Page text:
Challenging Track’s Boundaries : Blutreich Sets State Meet Marks in Discus and Shot Put

The meet directors of the state high school track and field championships are resting easily today. Brian Blutreich is all out of chances at throwing the discus over the Hughes Stadium fence.

A large crowd gathered around the discus area at the finals Saturday in anticipation of what would happen had the Capistrano Valley High senior hit the fence on the fly, or, better yet, cleared the 12-foot tall hedges that border the fence.

How would the toss have been measured? What would have been entered in the CIF record books?

Blutreich never forced the meet directors’ hands, however. His best toss fell about 10 feet short of the fence. But each of his five attempts sent meet officials crawling into the hedges to retrieve his discus.


On a somewhat anticlimactic note, his mark of 203-feet, 4-inches was good for the state championship and the meet record.

“I just wanted to get my personal best,” Blutreich said. “But it didn’t happen. I threw it in practice, 209-feet.”

The UCLA bound Blutreich has a personal best of 210-8, which is the second best performance ever by a prep. The mark is not recognized as a state record, however, because the effort came at a dual meet. The official state record is 209-6 by David Porath of Atwater High.

Blutreich hasn’t always been the discus standout that he has become. In fact, in 1984, he was a 179-1 thrower, which is good enough to be a state contender, but is at a level well below the nation’s top prep throwers.


“Last year, I threw 179-feet and didn’t make it to the state meet,” Blutreich said. “That was pretty depressing.”

Even more depressing was what was to follow. Blutreich stretched ligaments in his wrist while training with the shot put and had to take four months off. It has been suggested that the injury helped his discus throwing because the event is less strenuous on his wrist.

“It might have helped my discus throwing,” he said. “Still, I think I would’ve done pretty well in the discus. That injury happens a lot. It happens to almost every serious thrower.”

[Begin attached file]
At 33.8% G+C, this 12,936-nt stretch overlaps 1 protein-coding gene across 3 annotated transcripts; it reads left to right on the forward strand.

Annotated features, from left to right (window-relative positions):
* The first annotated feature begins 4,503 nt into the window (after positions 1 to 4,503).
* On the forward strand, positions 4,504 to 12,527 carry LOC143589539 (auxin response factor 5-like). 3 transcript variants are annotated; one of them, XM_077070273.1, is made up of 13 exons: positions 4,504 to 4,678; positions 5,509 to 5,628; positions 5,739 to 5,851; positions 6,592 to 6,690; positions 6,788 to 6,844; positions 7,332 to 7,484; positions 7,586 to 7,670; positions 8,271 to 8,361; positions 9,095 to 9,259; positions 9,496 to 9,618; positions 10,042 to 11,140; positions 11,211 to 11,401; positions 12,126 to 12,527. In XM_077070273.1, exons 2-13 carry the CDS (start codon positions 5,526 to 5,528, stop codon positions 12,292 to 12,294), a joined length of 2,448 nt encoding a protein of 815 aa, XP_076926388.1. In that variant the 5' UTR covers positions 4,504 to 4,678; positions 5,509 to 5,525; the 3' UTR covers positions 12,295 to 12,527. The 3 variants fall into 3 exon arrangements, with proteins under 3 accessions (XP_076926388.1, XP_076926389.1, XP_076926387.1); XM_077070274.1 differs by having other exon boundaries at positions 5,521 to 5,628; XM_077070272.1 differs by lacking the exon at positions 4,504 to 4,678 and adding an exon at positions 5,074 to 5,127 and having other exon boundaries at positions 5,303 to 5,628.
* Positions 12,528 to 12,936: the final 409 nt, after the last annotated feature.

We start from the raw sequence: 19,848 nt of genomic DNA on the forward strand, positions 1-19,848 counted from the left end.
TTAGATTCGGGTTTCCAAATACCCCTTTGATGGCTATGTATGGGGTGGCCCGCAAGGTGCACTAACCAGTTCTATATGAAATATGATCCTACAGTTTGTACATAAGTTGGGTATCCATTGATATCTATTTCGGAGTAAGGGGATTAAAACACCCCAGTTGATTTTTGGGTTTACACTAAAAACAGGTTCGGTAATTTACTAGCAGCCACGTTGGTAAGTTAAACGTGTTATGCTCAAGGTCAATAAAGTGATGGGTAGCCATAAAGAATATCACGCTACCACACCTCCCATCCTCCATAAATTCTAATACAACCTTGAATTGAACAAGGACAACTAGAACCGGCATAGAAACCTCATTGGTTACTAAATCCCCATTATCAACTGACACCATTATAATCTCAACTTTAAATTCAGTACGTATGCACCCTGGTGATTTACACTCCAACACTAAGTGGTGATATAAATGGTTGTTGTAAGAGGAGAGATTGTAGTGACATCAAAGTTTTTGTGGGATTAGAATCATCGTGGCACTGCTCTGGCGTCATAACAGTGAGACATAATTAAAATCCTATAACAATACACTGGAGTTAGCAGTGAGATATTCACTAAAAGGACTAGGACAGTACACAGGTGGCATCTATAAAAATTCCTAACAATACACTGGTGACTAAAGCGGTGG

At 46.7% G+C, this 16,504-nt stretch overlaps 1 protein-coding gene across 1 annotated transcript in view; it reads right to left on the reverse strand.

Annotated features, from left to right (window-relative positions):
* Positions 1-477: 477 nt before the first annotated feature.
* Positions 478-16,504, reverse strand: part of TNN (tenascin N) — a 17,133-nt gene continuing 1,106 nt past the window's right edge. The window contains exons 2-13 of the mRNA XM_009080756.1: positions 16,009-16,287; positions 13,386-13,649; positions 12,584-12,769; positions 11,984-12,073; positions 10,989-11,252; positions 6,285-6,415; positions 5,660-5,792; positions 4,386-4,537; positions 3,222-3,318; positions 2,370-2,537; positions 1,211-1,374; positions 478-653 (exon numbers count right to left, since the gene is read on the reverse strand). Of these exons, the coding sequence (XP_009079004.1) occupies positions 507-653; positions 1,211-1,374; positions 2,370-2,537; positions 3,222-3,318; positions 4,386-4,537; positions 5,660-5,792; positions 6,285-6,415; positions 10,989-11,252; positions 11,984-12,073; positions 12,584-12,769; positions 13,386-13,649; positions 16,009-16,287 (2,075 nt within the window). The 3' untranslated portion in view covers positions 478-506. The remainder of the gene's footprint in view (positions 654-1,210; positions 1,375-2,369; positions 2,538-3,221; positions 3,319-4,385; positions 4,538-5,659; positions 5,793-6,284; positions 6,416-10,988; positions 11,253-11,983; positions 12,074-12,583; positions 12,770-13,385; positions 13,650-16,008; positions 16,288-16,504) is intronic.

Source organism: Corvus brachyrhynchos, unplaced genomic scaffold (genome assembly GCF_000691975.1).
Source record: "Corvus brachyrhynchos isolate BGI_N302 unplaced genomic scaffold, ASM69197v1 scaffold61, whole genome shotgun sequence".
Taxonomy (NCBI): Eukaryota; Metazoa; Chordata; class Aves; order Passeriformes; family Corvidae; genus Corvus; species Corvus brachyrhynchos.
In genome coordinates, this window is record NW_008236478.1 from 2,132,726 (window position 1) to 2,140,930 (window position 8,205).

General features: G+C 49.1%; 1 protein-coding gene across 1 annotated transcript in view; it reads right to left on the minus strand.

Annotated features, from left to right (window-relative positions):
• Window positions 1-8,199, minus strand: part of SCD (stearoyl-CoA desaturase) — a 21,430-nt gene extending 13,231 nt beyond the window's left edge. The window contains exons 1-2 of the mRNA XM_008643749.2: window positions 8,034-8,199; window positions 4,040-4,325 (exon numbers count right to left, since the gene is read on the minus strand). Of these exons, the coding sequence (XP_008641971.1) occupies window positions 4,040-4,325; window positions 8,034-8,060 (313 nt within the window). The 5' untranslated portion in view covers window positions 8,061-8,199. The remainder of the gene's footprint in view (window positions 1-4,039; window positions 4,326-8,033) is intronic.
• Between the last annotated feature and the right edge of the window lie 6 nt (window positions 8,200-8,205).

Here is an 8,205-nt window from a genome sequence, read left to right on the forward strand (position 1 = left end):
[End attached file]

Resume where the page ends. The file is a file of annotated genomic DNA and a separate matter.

And Blutreich showed signs of shrugging off the injury Saturday by winning the shot put in 68-4. Again, the mark was a state meet record.


“I’m really happy to get two meet records today,” he said. “I’m really happy considering the conditions. It got really cold. It takes its toll.”

Like the discus, the shot put record--not the first-place finish--was the only thing in question. Blutreich, last season’s state champion in the shot put, was almost 10-feet ahead of his closest competition as the event started Saturday.

“Winning here didn’t mean as much to me this year,” he said. “Winning the state meet last year was exciting. There was a lot of competition.”

And winning is something he has done with greater ease as his wrist continues to improve.


“I’m going all out again. I have enough confidence in my wrist again.”

Blutreich said the main cause for the injury was his use of a 16-pound shot.

“I’m not throwing the 16-pound shot anymore,” he said. “I used the 12-pound shot today.”

His troubles appear to be behind him. Only the white tape on his wrist, which Blutreich said was precautionary, serves as a reminder.


His marks Saturday are concrete indicators that it is time to look ahead rather than think back. Blutreich is doing just that.

Blutreich said he is really looking forward to continuing his career at UCLA. He said he is especially excited about throwing at the Junior World Games next year in Greece.

And in another stadium that dares to contain his throws, no doubt.